Saturday, December 16, 2006

My Thoughts and Wonders Followed by Reading about Postmodernism

* I tried to write a rather proper paper on the concept of postmodernism based on the readings for the class and I ended up feeling very lost and empty in my thoughts. After having tried a few times, I decided to only think out loud about what we learned on the topic of postmodernism and to write down my scattered thoughts. In this response paper I am basically intending to share with you an overview of the way I am thinking about some of these fundamental and rather complex topics.

The fist thing that came to my mind after reading Baurillard’s article about the concepts of postmodernism was Internet:

Two nights ago I was sitting at a table with a few of my friends in the Feve(the bar close to where I live). I had brought my friend, Ben, who had come to visit me in Oberlin. While Ben was talking about his experiences and his background, my friend, Dan, whispered in my ear in Spanish, knowing that Ben did not speak Spanish, “Azi, tu amigo es muy extraño. ¿Cómo conoces a él?” (Azi, your friend is very strange. How do you know him?) I told him that he apparently used to read my weblog on a regular basis and that is how we became friend. “Cyber friends”, I said to him. Dan looked at me and whispered again, “Tengo miedo de las amistades que vienen del Internet. Me parece que no son cosas reales y que no existen en la realidad”. (I am scared of those online friendships. They are not real and don’t exist in our reality.) I looked across the table. I saw Ben talking with another friend of mine. He was clearly real to me. He was physically sitting there. His origin for me, however, was I guess a non-existing (physically) world named the Internet. More or less, though, his tone resembled what he used to write in response to the posts on my blog. And his face, too, seemed pretty similar to his picture online. What made him a strange being to me was his actual presence. I was so used to perceiving him through the lens of the internet and cyber media that I could not fully accept his existence outside that world.
Later on that night, when I was surfing the internet aimlessly, I encountered the following video clip on YouTube called Hyperreality by a person whose unsername in the network is Halosixx ( This video is on the subject of hyperreality, and how life is becoming more virtual and less real. In this video there is an internet window frame around every individual’s head next to which there their short profile: name, gender, age, location and etc. Watching this video along with the way I was already feeling about having seen a cyber friend in real life and what Dan had told me had all made me paranoid of the reality in which I live.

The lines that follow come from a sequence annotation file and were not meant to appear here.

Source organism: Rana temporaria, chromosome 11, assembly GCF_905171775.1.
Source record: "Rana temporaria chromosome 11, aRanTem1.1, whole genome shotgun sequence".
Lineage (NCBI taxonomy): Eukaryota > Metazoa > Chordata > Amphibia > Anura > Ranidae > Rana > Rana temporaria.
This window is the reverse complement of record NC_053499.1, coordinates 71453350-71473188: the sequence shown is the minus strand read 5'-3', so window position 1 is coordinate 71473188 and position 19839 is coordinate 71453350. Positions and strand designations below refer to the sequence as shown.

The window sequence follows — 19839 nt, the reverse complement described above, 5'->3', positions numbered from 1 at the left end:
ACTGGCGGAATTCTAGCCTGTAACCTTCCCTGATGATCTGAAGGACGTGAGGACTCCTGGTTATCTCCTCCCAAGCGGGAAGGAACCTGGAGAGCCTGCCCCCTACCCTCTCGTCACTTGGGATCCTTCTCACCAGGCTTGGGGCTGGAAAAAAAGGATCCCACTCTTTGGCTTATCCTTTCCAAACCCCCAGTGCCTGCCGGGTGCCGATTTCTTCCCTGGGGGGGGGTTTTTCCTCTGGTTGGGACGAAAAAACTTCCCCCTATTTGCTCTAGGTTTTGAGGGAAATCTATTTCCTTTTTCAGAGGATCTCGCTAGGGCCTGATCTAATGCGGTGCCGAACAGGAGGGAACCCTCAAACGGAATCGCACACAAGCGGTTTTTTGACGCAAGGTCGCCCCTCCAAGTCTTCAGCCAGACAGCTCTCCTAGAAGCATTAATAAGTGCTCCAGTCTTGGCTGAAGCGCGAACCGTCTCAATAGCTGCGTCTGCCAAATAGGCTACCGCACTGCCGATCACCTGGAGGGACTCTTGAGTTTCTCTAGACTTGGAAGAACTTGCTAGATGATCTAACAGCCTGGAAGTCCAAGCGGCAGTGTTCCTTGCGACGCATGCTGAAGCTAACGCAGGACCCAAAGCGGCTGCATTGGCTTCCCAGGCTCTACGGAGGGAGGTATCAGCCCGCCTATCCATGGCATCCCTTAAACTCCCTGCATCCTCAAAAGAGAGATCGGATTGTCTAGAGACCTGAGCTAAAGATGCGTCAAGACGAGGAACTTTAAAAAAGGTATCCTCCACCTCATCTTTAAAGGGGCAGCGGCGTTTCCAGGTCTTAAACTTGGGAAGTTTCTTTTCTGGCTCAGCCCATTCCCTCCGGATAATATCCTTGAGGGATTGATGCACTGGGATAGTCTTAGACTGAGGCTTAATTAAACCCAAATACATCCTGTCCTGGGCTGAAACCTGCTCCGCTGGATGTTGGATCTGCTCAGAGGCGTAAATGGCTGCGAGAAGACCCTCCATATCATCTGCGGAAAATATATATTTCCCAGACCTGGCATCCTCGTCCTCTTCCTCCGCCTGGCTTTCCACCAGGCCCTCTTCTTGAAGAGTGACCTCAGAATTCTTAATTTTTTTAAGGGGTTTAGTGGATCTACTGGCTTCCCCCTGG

I listened. Ben was in the lounge of my house talking with my friends. His voice was very strange to me. His words only were familiar if they were in the format of an email. His voice started to turn into the clicking sound of the keys of my keyboard.

My Hyperreal World of Postmodernity

Among the articles I have recently been readings, what I read about the concept of the real has really occupied my thoughts. It is very striking to me how such a simple concept could turn into a very a complex and determining point in terms of the postmodernist movement. While what Baudrillard is describing in his article is very interesting, I still am having a hard time comprehending his concept of the hyeperreal(1).
Some of the examples that I read in Baudriallard’s article made me think more about my own life and the concept of the real in my surroundings. In the process of trying to understand Baudriallard’s definition of the hyperreal and simulacra, I often find myself conscious of the way the real is defined in my surroundings. And such consciousness, of course, leaves me with a series of cyclical thoughts. These thoughts eventually lead me to something that my professor mentioned in class: The more you try to get to real and escape the commodifications, the more you are under their control!

Seriously What Does Baudrillard’s Simulacra Theory Mean?
Buadrillard uses the concept of simulacra to describe the conditions of postmodernism. Simulacra are different from simulations in the sense that even though they imply the reproduction of things, it does not recognize the notion of the origin from which things are being reproduced. In other words, there is no origin and source of the real anymore. By defining the concept of simulacra Baudrillard establishes a different medium for defining what we call the real:
"No more mirror of being and appearances, of the real and its concept; no more imaginary coexistensivity: rather, genetic miniaturization is the dimension of simulation. The real is produced from miniaturized units, from matrices, memory banks and command models- and with these it can be reproduced an indefinite number of time"(2)

What strikes me about this theory is the way it becomes in a way mathematical in defining what we would call the real and the origin in modernism. Interestingly, however, even though it becomes more mathematical-sounding than other theories we have read in our class, it actually denies the rationale behind the concept of simulacra(3).
Since I, like many other individuals my age, spent many hours of my days and nights online and I basically consider myself paralyzed without access to the internet, the first postmodern phenomena that immediately comes to my mind is undoubtedly ‘the Internet’. I find it fascinating that often time it is accepted that Baudrillard’s simulacra theory defines the phenomena of the internet. This is while his theories are mostly presented in the context of literary theory and sociology and not strictly through mathematical models.
An article that I read online from 1995 about Baudriallard’s theory in defining cyberspace of the internet says, “In comparison to the modern conception of the map, and its relation to the unrepresentable totality of the world, Internet as postmodern map becomes the totality itself, superseding the world”(4). Nunes explains further that such conversion is the moment that Baudrillard explains as the “precession of simulacra”(5) which is the disappearance of the differences(6) of the model and the globe(7).
Therefore, if I could understand correctly this model (the internet) in its constant simulacra of the globe has exceeded its globe (which presumably is the real(in a modernist sense) in which we live. In other words, this model loses dependency to its origin (that well in postmodernism is not even acknowledged) and it could repeat indefinite times. So then based on what I am understanding from the postmodern concept, my friend’s(Ben) presence in the virtual world of Internet and now his presence in my house do not contradict one another and they could exist independent of each other and they lose meaning as the model and the origin….